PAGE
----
Climate protesters threw maple syrup at a painting by Emily Carr at Canada’s Vancouver Art Gallery
The frequent attacks on art by climate activists that have made headlines over the past month have tended to be concentrated in Western Europe. This may no longer be the case.
On Saturday afternoon, two women linked to the group Stop Fracking Around threw maple syrup at a painting by Emily Carr at the Vancouver Art Gallery in Canada before sticking themselves to the wall below. They were filmed by a third accomplice.
stumps and sky (1934), a landscape painting, was not permanently damaged by the action, the gallery confirmed. He said he was working with police investigating the incident, but no arrests have been made.
The work has been understood as a lament on the commercial exploitation of ancient forests, offering some resonance with contemporary environmental issues.
“The Vancouver Art Gallery condemns acts of vandalism to works of cultural significance in our custody or in any museum,” museum director Anthony Kiendl said in a statement.
The activist group is calling for an end to the Coastal GasLink pipeline currently under construction in British Columbia, which crosses the traditional and unceded lands of several First Nations peoples, including Wet’suwet’en territory.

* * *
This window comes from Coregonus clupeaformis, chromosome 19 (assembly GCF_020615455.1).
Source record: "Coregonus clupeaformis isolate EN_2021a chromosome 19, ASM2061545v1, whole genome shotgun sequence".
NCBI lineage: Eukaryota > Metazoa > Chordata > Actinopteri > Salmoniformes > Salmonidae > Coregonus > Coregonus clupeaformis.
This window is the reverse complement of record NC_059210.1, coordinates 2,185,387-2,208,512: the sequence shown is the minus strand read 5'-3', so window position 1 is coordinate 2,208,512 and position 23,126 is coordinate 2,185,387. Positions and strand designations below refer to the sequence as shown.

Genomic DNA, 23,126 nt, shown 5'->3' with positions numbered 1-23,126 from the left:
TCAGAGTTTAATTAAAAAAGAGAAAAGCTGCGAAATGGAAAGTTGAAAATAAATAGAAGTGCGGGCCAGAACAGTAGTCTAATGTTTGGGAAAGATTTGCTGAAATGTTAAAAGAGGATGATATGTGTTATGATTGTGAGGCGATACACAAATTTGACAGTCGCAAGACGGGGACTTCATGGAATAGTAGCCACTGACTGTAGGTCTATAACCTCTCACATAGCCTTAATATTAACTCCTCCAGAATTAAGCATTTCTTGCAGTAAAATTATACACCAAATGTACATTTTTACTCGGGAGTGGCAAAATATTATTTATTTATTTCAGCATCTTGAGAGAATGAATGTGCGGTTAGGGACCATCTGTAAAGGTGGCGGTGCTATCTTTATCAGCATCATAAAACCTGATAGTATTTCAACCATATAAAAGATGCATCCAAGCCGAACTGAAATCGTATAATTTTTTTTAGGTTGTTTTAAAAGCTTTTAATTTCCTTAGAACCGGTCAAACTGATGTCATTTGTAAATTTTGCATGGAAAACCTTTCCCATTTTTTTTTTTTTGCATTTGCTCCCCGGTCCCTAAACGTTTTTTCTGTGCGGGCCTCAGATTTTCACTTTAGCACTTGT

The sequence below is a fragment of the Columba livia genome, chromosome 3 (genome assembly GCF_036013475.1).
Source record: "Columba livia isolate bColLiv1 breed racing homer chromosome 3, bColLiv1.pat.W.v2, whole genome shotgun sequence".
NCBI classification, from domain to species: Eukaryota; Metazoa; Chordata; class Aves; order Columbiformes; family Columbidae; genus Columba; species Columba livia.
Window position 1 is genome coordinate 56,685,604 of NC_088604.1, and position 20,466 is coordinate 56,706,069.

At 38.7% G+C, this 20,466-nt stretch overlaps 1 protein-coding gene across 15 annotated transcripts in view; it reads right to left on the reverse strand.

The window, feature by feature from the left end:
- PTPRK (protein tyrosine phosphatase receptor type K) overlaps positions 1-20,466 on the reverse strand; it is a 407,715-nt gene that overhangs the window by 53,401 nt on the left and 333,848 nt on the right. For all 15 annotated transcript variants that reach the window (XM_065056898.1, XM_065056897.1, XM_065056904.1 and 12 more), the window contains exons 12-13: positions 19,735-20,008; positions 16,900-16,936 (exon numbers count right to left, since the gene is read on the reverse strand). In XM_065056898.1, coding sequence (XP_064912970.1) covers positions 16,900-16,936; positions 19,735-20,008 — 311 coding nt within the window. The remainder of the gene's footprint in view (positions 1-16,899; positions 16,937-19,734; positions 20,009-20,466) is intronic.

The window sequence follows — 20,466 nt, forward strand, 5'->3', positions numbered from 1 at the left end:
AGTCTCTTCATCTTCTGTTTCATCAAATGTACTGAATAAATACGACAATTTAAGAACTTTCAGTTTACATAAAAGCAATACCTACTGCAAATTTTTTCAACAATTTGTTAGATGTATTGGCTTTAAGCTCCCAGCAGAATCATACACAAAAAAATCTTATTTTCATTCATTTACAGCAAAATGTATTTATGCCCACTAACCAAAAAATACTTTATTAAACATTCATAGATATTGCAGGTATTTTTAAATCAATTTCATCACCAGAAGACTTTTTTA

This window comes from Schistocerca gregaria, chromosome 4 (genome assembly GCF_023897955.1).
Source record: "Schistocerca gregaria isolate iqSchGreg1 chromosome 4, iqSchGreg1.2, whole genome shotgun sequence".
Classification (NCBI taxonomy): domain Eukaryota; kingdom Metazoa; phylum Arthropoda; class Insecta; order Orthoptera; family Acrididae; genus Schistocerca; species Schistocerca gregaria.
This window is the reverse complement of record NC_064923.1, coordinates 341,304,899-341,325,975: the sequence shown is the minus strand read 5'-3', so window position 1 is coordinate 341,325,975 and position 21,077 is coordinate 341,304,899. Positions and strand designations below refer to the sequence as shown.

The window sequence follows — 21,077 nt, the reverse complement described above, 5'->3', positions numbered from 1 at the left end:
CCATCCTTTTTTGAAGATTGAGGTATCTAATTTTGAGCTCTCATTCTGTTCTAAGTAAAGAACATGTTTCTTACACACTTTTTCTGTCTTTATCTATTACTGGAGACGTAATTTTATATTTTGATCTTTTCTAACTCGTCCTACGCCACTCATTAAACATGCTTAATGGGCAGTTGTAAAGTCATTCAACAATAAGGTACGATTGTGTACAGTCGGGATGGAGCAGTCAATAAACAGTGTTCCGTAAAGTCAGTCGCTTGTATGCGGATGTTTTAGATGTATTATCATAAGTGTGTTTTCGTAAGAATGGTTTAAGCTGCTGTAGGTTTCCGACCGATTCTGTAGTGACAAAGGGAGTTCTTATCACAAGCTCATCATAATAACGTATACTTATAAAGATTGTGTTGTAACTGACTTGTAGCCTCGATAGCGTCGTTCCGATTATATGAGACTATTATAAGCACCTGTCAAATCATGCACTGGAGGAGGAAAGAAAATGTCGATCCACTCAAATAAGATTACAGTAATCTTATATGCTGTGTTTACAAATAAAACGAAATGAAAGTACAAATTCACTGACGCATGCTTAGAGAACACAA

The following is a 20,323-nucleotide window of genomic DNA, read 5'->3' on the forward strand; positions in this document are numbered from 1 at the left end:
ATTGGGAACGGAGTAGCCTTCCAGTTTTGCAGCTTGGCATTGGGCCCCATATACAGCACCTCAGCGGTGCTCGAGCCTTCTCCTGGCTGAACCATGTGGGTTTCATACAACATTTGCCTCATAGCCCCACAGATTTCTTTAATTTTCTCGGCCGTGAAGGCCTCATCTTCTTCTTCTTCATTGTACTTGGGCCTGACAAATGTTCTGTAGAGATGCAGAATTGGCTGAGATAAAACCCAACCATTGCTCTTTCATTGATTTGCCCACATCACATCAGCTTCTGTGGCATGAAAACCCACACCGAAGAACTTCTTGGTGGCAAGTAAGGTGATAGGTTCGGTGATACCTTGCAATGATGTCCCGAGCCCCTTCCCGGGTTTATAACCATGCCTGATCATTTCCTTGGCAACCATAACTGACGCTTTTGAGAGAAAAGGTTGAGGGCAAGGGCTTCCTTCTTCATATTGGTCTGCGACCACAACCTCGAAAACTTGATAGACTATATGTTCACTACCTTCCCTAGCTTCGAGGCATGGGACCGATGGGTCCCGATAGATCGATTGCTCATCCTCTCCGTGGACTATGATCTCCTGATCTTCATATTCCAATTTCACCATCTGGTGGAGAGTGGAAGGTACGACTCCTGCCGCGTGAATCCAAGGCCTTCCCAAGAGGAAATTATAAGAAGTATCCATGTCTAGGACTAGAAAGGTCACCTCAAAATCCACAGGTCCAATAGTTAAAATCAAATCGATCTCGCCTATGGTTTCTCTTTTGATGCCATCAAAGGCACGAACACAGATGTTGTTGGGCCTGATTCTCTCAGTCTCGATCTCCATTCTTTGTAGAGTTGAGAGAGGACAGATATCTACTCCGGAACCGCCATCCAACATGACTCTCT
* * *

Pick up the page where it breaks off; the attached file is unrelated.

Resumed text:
“I think any publicity we can get as an organization is worth it because the climate crisis is the most pressing crisis of our time,” said one of the protesters, Emily Kelsall. Radio-Canada News.
The other protester who stuck to the wall is 19-year-old Erin Fletcher. In a statement, she said: “When we exceed 2 degrees Celsius increase in global average temperatures, we are witnessing death and starvation on an unprecedented scale due to inaction on climate change.”
“And the government, instead of acting responsibly, is building fossil fuel infrastructure. They do the exact opposite of what science and ethics say we should do.
Another recent climate action saw two activists from the group Last Generation glue themselves to the base of a dinosaur skeleton at the Museum of Natural History in Vienna. A previous attempt had been intercepted in September.
The escalation in attacks was sparked by an incident where climate activists associated with Just Stop Oil threw tomato soup on Van Gogh Sunflowers at the National Gallery in London on October 14. Since then, works by Monet, Vermeer, Goya, Botticelli and Raphael were also targetedAnd one attempted attack on Munch The Scream was foiled on Friday.
Museums are stepping up their security to try to minimize this growing threat to their collections. Several experts spoke with Artnet News about measures that can be put in place, including bag searches and special training.
Follow Artnet News on Facebook:
Want to stay one step ahead of the art world? Subscribe to our newsletter to receive breaking news, revealing interviews and incisive reviews that move the conversation forward.